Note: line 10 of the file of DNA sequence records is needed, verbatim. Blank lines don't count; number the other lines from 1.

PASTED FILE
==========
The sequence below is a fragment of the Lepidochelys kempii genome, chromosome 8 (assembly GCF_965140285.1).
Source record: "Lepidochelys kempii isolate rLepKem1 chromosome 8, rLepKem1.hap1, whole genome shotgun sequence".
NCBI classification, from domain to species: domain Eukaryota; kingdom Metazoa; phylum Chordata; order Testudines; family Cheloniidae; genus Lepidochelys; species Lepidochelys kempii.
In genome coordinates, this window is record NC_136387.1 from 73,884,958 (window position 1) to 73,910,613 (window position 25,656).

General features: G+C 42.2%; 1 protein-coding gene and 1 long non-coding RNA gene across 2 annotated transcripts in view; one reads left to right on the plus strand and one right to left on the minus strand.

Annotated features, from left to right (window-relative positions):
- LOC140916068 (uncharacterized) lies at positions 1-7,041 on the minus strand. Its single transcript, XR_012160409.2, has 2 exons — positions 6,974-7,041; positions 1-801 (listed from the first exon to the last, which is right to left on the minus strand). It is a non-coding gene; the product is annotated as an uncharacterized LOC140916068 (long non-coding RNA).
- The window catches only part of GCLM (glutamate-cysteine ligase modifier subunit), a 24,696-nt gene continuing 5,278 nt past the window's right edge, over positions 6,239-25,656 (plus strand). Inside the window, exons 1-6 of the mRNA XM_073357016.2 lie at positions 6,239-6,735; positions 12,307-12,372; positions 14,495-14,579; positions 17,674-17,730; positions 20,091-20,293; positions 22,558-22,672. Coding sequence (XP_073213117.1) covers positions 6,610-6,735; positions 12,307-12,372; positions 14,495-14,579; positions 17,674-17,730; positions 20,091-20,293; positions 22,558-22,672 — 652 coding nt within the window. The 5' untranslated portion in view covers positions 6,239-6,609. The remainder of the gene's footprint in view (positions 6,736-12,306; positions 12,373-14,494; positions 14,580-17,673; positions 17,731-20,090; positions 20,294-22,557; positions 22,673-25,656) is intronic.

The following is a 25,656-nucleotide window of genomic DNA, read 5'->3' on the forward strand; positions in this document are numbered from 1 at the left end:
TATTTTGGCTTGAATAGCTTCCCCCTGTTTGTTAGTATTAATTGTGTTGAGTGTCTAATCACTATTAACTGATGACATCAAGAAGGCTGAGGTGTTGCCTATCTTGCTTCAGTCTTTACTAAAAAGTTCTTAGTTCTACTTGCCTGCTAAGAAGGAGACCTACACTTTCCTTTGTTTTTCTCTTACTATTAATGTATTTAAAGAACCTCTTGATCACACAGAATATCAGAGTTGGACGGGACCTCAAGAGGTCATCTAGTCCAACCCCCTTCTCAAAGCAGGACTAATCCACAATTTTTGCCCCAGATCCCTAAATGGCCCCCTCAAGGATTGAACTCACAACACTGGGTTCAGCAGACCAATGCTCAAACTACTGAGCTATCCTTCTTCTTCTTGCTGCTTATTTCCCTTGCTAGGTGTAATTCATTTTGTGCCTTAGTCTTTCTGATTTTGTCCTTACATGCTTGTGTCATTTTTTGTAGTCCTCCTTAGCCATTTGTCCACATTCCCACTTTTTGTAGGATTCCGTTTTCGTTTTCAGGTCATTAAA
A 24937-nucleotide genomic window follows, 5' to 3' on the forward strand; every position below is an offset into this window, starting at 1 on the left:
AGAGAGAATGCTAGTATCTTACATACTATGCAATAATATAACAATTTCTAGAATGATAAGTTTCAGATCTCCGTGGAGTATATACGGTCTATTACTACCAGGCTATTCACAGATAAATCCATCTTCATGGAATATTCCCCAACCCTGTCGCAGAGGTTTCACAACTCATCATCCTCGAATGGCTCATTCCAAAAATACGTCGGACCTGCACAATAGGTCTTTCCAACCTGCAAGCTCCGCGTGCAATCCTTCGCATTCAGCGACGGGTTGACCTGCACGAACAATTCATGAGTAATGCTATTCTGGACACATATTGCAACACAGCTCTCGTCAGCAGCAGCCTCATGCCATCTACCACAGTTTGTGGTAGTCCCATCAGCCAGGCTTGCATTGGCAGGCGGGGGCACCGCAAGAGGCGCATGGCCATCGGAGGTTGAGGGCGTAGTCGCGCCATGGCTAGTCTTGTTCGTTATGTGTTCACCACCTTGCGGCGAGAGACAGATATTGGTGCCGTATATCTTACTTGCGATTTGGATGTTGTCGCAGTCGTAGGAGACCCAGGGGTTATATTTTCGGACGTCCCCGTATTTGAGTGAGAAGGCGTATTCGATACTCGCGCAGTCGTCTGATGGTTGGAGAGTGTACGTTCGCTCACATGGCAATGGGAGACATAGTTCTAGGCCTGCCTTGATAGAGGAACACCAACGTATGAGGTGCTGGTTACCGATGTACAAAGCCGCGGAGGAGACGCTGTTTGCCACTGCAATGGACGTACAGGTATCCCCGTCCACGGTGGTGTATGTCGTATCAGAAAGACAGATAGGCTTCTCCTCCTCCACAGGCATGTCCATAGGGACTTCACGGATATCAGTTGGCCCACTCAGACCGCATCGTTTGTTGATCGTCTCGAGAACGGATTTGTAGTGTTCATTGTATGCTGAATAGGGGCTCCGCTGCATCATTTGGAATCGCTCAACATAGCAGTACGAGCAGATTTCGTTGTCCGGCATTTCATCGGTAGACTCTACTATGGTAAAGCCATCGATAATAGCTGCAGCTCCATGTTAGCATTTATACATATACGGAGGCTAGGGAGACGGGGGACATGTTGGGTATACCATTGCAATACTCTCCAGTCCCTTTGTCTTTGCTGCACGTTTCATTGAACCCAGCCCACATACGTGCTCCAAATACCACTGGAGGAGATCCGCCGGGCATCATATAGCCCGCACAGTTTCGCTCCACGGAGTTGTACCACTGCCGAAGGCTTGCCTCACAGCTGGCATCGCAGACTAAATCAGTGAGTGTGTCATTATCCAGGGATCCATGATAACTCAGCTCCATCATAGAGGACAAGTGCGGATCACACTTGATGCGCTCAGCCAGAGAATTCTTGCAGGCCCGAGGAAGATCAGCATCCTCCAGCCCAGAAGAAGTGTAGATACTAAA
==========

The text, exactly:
TATTTTGGCTTGAATAGCTTCCCCCTGTTTGTTAGTATTAATTGTGTTGAGTGTCTAATCACTATTAACTGATGACATCAAGAAGGCTGAGGTGTTGCCTATCTTGCTTCAGTCTTTACTAAAAAGTTCTTAGTTCTACTTGCCTGCTAAGAAGGAGACCTACACTTTCCTTTGTTTTTCTCTTACTATTAATGTATTTAAAGAACCTCTTGATCACACAGAATATCAGAGTTGGACGGGACCTCAAGAGGTCATCTAGTCCAACCCCCTTCTCAAAGCAGGACTAATCCACAATTTTTGCCCCAGATCCCTAAATGGCCCCCTCAAGGATTGAACTCACAACACTGGGTTCAGCAGACCAATGCTCAAACTACTGAGCTATCCTTCTTCTTCTTGCTGCTTATTTCCCTTGCTAGGTGTAATTCATTTTGTGCCTTAGTCTTTCTGATTTTGTCCTTACATGCTTGTGTCATTTTTTGTAGTCCTCCTTAGCCATTTGTCCACATTCCCACTTTTTGTAGGATTCCGTTTTCGTTTTCAGGTCATTAAA